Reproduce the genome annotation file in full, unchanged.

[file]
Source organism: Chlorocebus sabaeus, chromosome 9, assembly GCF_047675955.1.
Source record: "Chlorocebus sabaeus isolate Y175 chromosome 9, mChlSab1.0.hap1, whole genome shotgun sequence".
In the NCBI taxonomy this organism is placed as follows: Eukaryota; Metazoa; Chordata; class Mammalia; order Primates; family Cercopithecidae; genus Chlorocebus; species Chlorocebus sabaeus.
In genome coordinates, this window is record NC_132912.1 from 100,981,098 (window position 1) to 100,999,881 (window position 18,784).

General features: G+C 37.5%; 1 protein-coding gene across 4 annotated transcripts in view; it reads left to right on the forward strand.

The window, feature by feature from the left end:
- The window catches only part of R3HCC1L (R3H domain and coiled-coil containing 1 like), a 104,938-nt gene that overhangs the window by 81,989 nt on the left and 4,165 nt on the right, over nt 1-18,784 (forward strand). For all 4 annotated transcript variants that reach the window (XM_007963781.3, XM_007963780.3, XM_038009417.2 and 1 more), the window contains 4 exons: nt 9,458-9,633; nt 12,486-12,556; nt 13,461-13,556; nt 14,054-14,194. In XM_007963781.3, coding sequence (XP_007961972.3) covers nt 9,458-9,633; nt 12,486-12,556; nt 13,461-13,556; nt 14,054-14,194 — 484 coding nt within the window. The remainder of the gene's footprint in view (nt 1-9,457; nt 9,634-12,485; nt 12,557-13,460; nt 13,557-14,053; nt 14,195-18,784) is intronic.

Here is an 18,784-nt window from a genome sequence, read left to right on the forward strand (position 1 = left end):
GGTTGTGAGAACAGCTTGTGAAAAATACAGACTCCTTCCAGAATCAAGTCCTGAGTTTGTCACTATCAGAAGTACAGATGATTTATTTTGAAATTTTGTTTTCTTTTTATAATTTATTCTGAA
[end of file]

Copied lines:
Source organism: Chlorocebus sabaeus, chromosome 9, assembly GCF_047675955.1.
Source record: "Chlorocebus sabaeus isolate Y175 chromosome 9, mChlSab1.0.hap1, whole genome shotgun sequence".
In the NCBI taxonomy this organism is placed as follows: Eukaryota; Metazoa; Chordata; class Mammalia; order Primates; family Cercopithecidae; genus Chlorocebus; species Chlorocebus sabaeus.
In genome coordinates, this window is record NC_132912.1 from 100,981,098 (window position 1) to 100,999,881 (window position 18,784).

General features: G+C 37.5%; 1 protein-coding gene across 4 annotated transcripts in view; it reads left to right on the forward strand.

The window, feature by feature from the left end:
- The window catches only part of R3HCC1L (R3H domain and coiled-coil containing 1 like), a 104,938-nt gene that overhangs the window by 81,989 nt on the left and 4,165 nt on the right, over nt 1-18,784 (forward strand). For all 4 annotated transcript variants that reach the window (XM_007963781.3, XM_007963780.3, XM_038009417.2 and 1 more), the window contains 4 exons: nt 9,458-9,633; nt 12,486-12,556; nt 13,461-13,556; nt 14,054-14,194. In XM_007963781.3, coding sequence (XP_007961972.3) covers nt 9,458-9,633; nt 12,486-12,556; nt 13,461-13,556; nt 14,054-14,194 — 484 coding nt within the window. The remainder of the gene's footprint in view (nt 1-9,457; nt 9,634-12,485; nt 12,557-13,460; nt 13,557-14,053; nt 14,195-18,784) is intronic.

Here is an 18,784-nt window from a genome sequence, read left to right on the forward strand (position 1 = left end):
GGTTGTGAGAACAGCTTGTGAAAAATACAGACTCCTTCCAGAATCAAGTCCTGAGTTTGTCACTATCAGAAGTACAGATGATTTATTTTGAAATTTTGTTTTCTTTTTATAATTTATTCTGAA